Monday, May 14, 2012

Humility in Two Acts

(1) It is still in the last millennium and I have been practicing a form of martial arts called Shorinji Kempo for several years. I am not particularly skilled at it. I started training in my mid-30s, far too late to become a really good practitioner, and try as I may my body is too old for the throws and falls and twists. But I love it. A few months earlier I tested for my black belt and it is still new and stiff around my waist.

I am, with other kenshis, members of my Kempo group, at a dojo in upstate New York. I have been assigned the task of teaching the basics to 50 little kids all under the age of 12. Many are the sons and daughters of kenshis much higher ranked than me, and I am ready for this meaningful responsibility.

Martial arts are excellent for kids, and, properly taught by someone who understands that hitting is the least of the skills involved, they can instill respect for adults and training partners, with the utmost reverence afforded to the sensei.  Today, I am the sensei.

The children are in five lines of 10 each. In response to my barked orders, they kick, block, punch, feint; they kiai and look fierce, their tiny bare feet stomping on the sprung wooden floor.

From the corner of my eye I can see one of the kongo zen monks who has come from Japan and is visiting Kempo dojos throughout  the country. He is standing a few yards away, a small Asian man in the traditional long brown robe of the Kempo elder and I can tell from his faint smile that he approves of my teaching methods. He approaches me, we bow and exchange the clasped hand greetings of the kenshi and at that very moment a small boy in the first row raises his arm. He is looking for advice, for wisdom, eager to grasp in his own small hands the skills I have mastered.  I am ready. The boy opens his mouth and asks, “Sensei, where’s the bathroom?” I become the bathroom sensei for the rest of the weekend and several months thereafter.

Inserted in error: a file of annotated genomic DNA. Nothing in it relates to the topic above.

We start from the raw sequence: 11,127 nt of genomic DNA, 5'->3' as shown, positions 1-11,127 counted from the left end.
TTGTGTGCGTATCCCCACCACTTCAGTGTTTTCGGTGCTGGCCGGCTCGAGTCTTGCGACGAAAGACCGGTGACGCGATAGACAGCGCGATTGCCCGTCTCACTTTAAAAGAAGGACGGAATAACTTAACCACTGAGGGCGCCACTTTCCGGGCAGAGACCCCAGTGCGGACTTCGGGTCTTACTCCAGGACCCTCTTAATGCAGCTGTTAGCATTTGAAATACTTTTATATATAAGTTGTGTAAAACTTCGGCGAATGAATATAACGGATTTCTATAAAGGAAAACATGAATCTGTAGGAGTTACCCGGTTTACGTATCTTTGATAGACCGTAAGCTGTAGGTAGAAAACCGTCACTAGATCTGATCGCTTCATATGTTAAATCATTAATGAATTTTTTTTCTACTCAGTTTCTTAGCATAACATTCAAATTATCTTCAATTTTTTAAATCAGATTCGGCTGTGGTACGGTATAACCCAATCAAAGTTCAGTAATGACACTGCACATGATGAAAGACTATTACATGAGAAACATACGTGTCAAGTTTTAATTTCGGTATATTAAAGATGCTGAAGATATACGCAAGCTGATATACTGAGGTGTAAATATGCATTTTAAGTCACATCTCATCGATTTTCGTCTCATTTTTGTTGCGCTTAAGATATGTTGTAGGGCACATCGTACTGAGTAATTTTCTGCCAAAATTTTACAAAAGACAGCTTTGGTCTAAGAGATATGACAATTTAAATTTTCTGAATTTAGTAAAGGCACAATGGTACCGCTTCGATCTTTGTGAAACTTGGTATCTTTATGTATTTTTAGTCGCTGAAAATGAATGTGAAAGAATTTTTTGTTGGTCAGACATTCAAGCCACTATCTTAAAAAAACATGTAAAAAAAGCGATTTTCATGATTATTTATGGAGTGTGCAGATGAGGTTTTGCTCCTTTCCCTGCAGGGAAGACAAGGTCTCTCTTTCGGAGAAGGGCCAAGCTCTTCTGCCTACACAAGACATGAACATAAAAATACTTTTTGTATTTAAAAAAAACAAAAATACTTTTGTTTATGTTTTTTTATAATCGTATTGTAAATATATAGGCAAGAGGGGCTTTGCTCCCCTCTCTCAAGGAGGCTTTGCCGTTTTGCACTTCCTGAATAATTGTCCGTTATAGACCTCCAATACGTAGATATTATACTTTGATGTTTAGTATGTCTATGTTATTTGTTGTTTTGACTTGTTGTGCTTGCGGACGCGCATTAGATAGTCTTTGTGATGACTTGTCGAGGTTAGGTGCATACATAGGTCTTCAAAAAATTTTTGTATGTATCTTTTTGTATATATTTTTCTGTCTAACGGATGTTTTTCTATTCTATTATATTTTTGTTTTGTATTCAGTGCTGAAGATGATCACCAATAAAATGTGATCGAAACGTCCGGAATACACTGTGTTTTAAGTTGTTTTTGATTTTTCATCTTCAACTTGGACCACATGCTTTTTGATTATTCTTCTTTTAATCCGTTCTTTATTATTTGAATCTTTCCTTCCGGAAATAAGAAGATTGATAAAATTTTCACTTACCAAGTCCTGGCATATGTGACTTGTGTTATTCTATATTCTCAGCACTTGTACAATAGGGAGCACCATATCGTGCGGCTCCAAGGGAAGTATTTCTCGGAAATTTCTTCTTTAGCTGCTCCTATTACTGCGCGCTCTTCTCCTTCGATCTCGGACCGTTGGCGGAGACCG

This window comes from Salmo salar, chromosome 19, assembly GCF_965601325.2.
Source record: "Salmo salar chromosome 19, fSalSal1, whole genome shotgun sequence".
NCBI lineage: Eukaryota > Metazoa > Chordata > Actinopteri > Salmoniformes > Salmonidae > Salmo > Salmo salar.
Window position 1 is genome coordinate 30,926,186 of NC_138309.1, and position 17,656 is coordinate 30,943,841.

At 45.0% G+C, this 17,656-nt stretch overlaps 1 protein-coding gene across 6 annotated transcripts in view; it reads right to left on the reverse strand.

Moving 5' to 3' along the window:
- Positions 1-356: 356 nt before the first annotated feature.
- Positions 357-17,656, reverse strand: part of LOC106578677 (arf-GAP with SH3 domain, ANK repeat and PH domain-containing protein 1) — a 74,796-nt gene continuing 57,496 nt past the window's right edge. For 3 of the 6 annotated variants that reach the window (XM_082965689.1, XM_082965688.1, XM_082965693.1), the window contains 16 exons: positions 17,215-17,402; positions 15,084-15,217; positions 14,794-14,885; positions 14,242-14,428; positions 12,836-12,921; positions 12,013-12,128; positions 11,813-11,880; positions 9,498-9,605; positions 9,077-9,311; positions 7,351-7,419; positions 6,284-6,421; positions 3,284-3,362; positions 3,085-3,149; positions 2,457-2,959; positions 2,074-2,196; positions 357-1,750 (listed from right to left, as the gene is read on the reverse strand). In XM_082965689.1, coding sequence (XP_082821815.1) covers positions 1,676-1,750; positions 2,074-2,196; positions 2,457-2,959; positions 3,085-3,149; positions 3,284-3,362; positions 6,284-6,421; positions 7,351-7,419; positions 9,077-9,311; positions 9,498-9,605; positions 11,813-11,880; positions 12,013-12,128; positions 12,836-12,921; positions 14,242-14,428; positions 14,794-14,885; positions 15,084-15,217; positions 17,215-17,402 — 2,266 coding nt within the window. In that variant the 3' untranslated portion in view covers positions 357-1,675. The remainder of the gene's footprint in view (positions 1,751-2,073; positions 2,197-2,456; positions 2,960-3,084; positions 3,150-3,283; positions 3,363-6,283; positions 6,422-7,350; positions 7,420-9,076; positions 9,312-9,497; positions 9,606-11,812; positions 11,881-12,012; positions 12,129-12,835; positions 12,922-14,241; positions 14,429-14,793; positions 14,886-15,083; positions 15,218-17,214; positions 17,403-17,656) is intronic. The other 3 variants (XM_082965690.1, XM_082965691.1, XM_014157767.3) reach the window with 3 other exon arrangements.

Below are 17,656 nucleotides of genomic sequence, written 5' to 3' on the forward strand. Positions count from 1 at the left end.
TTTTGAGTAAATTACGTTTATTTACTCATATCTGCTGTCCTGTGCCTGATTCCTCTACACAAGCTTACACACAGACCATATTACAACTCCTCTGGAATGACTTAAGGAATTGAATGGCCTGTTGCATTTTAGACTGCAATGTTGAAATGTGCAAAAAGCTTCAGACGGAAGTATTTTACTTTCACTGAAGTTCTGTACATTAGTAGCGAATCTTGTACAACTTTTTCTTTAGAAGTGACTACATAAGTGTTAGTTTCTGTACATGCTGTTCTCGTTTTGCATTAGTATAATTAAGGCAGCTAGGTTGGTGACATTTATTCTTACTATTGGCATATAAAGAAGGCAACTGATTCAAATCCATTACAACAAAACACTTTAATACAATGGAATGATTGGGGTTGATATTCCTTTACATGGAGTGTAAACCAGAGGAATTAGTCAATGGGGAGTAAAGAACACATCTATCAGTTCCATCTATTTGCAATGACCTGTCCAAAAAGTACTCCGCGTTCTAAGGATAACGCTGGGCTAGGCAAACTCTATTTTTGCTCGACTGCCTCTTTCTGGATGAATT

(2) It is a cicada summer. They have returned on one their seven-year cycles and the air is vibrating with a buzzing drone as tens of thousands of insects celebrate their brief lives.

I am in South Riding, Virginia, with the two young sons of a friend, and we are talking about Buddhism. I have been Buddhist for many years although I rarely go to services; some time back I attended weekly rites at a Vietnamese temple oddly located next to a gun range. I have done some reading and discussed the state of the universe with other Buddhists and for me the entire philosophy boils down to this: Don’t screw with others; be helpful when you can.

I am explaining this tenet in larger terms and Miles, the older of the two, seems mildly interested. Spencer may be interested as well but I’ll never know. He is laconic, and even though not yet in his teens permanently presents the hint of a wise guy smile.
At my feet, one of the cicadas is trying to rid itself of its shell so it can do what cicadas are created to do every seven years and it’s having a difficult time. The buzzing gets intermittent as the insect weakens, and in a Buddhist moment, I pick it up, gently free it of its carapace and throw it in the air so it can fulfill its destiny. From nowhere, a fat red-breasted robin swoops down above our heads, hit the cicada like a fine-feathered cannonball and flies away, smug and now well-fed. Nature is red of beak and claw.  Spencer says, “Cooool,” with an air of wonder I have never seen him display. Miles nods his head sagely and mutters, “Buddhism, hun?”

Humility is truth, wrote Erasmus. I guess there’s work to be done…

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